A replica of the Santa María, Columbus’ flagsh...

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I post this just after midnight of Columbus Day: a U.S. national holiday since 1934 (read this year’s Presidential Proclamation here). In recent years, the holiday has become a quiet one; it is not easy to find much positive web chatter about Christopher Columbus himself – though notably, some do mark Columbus Day as a celebration of Italian heritage.

While recognizing and respecting the controversy over the man and the holiday, I thought I would set out for some scholarly web sources on Columbus and related history. After all, every holiday is an opportunity for learning; and below, you can learn a little about maritime navigation and the famous ships, listen to a historian’s interview, watch relevant videos, and read about the voyage in Columbus’ own words.

Learn about Columbus Day on the Library of Congress’ American Memory site.

The History Channel’s pages on Columbus include videos and a series of articles.

“Think You Know The Real Christopher Columbus?” from National Public Radio: an interview with historian William Fowler of Northeastern University, hosted by Tony Cox. Listen to the audio or read the transcript.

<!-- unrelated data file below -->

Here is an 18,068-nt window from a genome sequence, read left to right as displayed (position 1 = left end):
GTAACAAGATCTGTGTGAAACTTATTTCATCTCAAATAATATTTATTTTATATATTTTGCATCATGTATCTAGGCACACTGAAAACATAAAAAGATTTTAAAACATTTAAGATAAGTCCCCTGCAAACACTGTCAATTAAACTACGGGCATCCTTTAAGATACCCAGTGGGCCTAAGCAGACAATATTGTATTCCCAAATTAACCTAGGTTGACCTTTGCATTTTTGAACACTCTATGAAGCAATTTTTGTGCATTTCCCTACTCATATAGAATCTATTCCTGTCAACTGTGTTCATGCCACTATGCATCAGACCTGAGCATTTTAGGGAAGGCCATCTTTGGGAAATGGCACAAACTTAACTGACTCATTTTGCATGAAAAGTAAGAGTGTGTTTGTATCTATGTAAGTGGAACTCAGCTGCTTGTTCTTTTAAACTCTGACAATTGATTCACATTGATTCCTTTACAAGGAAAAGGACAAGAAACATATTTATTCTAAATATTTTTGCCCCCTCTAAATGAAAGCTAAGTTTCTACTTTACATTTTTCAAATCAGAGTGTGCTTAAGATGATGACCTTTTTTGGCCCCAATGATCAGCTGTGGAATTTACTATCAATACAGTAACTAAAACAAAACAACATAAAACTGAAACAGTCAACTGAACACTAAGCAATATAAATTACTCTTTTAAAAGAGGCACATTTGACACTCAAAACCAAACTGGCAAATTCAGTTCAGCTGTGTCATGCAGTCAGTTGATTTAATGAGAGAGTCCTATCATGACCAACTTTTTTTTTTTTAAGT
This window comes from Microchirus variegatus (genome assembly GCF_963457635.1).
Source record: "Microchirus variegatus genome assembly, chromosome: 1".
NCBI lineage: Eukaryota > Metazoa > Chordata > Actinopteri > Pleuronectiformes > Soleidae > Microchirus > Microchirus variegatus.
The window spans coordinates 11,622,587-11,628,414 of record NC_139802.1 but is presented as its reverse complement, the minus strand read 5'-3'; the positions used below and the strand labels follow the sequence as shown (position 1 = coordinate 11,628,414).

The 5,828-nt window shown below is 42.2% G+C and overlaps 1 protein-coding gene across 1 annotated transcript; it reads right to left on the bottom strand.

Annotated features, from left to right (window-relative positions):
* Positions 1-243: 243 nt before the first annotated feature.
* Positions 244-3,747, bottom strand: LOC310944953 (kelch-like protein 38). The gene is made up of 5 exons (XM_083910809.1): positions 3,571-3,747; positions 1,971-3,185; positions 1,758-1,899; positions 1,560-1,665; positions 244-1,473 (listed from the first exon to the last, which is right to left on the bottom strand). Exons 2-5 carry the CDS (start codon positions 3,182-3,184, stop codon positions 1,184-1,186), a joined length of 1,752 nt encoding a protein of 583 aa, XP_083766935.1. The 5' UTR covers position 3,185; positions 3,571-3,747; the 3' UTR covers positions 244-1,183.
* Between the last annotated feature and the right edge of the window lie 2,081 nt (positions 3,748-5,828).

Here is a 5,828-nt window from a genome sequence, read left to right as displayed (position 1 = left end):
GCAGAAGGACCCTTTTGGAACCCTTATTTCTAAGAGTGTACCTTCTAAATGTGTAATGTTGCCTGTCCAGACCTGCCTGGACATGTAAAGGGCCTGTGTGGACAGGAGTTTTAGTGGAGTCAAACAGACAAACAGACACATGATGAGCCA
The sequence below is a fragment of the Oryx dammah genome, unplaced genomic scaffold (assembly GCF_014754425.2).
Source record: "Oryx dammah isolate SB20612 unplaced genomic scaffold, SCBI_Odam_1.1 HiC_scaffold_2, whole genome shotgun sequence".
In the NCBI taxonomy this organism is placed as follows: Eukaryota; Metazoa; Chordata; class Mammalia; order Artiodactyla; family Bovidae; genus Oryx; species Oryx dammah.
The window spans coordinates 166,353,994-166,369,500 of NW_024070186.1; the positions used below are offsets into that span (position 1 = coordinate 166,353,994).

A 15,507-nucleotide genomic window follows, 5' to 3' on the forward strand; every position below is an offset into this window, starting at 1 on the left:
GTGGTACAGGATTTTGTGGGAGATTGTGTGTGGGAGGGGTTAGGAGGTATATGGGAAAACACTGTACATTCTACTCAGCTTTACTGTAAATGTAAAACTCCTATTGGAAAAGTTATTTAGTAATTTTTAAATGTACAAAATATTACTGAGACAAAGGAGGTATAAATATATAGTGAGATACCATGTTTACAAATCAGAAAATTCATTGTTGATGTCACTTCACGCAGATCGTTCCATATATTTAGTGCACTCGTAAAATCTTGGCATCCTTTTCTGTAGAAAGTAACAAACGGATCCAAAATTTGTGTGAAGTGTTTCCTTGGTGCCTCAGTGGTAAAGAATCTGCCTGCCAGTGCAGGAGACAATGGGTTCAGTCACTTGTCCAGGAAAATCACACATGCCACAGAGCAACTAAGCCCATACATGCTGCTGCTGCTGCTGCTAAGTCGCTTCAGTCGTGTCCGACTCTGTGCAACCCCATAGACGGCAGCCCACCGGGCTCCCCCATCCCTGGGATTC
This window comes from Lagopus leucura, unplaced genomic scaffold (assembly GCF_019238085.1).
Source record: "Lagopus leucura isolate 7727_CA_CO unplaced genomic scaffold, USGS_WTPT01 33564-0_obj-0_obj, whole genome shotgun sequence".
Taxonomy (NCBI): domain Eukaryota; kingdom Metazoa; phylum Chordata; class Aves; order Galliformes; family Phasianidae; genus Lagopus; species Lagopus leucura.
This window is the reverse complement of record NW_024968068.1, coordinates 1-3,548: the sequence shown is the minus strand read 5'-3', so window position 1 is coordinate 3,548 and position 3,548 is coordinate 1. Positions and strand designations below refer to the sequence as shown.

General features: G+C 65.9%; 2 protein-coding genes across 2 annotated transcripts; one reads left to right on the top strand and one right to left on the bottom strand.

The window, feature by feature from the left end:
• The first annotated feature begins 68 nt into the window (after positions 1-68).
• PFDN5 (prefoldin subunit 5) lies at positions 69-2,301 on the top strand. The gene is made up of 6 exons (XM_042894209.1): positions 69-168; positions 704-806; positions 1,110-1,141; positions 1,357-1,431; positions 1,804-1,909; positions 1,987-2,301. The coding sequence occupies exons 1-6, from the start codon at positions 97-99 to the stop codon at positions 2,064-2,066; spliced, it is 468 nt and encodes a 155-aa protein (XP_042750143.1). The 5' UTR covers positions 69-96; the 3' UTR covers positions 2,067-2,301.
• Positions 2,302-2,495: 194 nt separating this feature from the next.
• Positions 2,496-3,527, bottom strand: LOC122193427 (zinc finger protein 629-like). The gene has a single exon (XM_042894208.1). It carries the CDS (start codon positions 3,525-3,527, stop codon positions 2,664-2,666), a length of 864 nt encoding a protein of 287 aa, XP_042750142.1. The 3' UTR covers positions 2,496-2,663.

Here you can read The Columbus 1493 Letter about his voyage: “a key document in the social and intellectual histories of both Europe and the Americas” and a best seller, at the time, in Europe. From The Osher Map Library and Smith Center for Cartographic Education at the University of Southern Maine.

Click “1400” in the yellow box to find several Columbus documents, including excerpts from his voyaging journal. From AMDOCS: Documents for the Study of American History, WWW Virtual Library.

Learn some basic information at “1492: An Ongoing Voyage,” an online exhibit originating from the Library of Congress and now housed at Ibiblio.org (University of North Carolina Chapel Hill).

“The Columbus Navigation Homepage: Examining the History, Navigation, and Landfall of Christopher Columbus.” From historian Keith A. Pickering.